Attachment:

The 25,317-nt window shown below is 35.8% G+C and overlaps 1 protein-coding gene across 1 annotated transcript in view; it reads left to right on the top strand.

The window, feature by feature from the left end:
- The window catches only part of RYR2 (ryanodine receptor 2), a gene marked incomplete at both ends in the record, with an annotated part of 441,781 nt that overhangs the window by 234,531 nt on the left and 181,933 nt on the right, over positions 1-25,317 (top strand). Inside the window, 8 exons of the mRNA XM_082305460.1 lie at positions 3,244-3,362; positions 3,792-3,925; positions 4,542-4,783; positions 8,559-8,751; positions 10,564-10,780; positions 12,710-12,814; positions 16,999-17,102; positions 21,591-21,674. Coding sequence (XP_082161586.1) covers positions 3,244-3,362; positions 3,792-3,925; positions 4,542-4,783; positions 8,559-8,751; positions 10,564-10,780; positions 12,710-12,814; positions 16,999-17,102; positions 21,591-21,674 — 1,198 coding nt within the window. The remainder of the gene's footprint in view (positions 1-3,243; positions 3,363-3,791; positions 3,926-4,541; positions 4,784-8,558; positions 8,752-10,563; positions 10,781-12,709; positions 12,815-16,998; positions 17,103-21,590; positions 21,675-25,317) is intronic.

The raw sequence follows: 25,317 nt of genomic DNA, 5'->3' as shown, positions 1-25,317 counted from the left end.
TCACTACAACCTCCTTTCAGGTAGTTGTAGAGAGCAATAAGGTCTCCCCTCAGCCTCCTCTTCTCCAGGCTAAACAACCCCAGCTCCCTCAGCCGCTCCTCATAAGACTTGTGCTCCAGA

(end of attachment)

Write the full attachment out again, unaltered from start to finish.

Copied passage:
The 25,317-nt window shown below is 35.8% G+C and overlaps 1 protein-coding gene across 1 annotated transcript in view; it reads left to right on the top strand.

The window, feature by feature from the left end:
- The window catches only part of RYR2 (ryanodine receptor 2), a gene marked incomplete at both ends in the record, with an annotated part of 441,781 nt that overhangs the window by 234,531 nt on the left and 181,933 nt on the right, over positions 1-25,317 (top strand). Inside the window, 8 exons of the mRNA XM_082305460.1 lie at positions 3,244-3,362; positions 3,792-3,925; positions 4,542-4,783; positions 8,559-8,751; positions 10,564-10,780; positions 12,710-12,814; positions 16,999-17,102; positions 21,591-21,674. Coding sequence (XP_082161586.1) covers positions 3,244-3,362; positions 3,792-3,925; positions 4,542-4,783; positions 8,559-8,751; positions 10,564-10,780; positions 12,710-12,814; positions 16,999-17,102; positions 21,591-21,674 — 1,198 coding nt within the window. The remainder of the gene's footprint in view (positions 1-3,243; positions 3,363-3,791; positions 3,926-4,541; positions 4,784-8,558; positions 8,752-10,563; positions 10,781-12,709; positions 12,815-16,998; positions 17,103-21,590; positions 21,675-25,317) is intronic.

The raw sequence follows: 25,317 nt of genomic DNA, 5'->3' as shown, positions 1-25,317 counted from the left end.
TCACTACAACCTCCTTTCAGGTAGTTGTAGAGAGCAATAAGGTCTCCCCTCAGCCTCCTCTTCTCCAGGCTAAACAACCCCAGCTCCCTCAGCCGCTCCTCATAAGACTTGTGCTCCAGA